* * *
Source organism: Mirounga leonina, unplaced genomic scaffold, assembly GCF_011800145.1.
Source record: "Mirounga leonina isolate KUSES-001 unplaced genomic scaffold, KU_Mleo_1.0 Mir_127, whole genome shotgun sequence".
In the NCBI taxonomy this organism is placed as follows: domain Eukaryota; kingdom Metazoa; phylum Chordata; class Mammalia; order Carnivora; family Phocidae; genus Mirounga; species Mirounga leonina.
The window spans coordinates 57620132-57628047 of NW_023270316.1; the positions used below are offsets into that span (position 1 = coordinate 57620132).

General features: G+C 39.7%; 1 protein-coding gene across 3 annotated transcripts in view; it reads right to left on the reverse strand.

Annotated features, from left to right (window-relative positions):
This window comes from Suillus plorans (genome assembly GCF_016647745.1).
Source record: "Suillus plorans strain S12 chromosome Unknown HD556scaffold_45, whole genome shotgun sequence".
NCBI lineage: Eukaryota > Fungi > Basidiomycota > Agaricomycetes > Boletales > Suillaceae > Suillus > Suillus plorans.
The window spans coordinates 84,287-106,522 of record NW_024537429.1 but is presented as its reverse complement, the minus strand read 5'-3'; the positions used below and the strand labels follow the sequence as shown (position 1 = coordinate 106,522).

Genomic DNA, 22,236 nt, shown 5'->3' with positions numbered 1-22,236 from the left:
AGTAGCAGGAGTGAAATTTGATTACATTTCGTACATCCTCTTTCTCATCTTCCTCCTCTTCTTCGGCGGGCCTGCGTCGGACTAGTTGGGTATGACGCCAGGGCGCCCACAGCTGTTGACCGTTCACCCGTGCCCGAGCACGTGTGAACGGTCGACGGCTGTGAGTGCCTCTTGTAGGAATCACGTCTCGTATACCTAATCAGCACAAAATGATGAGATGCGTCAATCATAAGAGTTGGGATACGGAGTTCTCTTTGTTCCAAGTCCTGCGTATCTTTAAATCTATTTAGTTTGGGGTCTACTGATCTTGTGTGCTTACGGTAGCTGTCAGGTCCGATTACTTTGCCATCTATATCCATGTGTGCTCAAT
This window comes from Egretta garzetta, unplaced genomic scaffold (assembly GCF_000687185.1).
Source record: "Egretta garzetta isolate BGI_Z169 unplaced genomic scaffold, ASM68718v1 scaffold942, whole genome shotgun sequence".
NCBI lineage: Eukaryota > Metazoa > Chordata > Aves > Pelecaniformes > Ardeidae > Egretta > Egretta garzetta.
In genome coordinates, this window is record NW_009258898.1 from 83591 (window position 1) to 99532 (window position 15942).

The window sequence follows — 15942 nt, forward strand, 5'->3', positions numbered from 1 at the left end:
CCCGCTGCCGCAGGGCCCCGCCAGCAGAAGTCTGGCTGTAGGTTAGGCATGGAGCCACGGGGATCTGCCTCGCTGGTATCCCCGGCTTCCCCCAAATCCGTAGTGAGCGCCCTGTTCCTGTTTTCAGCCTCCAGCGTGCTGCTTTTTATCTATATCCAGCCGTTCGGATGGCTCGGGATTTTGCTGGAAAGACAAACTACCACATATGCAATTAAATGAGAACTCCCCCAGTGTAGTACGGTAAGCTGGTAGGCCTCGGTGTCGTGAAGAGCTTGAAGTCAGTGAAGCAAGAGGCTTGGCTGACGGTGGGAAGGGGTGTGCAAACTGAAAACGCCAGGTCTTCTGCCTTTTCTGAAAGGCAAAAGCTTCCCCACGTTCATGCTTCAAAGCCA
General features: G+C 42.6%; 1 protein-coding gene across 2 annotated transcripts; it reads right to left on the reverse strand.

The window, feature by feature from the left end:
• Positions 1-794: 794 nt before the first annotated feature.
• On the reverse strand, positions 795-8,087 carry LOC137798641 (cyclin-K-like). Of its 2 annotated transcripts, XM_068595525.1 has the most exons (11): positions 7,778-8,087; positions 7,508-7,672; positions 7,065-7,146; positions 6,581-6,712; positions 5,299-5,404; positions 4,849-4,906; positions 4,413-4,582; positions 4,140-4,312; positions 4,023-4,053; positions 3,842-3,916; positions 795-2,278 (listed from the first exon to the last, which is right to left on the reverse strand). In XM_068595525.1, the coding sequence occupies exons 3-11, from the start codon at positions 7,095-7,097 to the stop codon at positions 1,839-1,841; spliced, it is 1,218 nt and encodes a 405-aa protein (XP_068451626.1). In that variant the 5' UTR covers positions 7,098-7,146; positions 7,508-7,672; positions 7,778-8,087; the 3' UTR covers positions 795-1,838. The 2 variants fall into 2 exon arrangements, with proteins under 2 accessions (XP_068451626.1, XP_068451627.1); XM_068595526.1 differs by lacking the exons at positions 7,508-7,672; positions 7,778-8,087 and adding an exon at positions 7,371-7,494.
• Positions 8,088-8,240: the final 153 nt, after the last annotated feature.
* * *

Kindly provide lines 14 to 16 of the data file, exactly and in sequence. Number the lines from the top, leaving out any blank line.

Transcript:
Source record: "Egretta garzetta isolate BGI_Z169 unplaced genomic scaffold, ASM68718v1 scaffold942, whole genome shotgun sequence".
NCBI lineage: Eukaryota > Metazoa > Chordata > Aves > Pelecaniformes > Ardeidae > Egretta > Egretta garzetta.
In genome coordinates, this window is record NW_009258898.1 from 83591 (window position 1) to 99532 (window position 15942).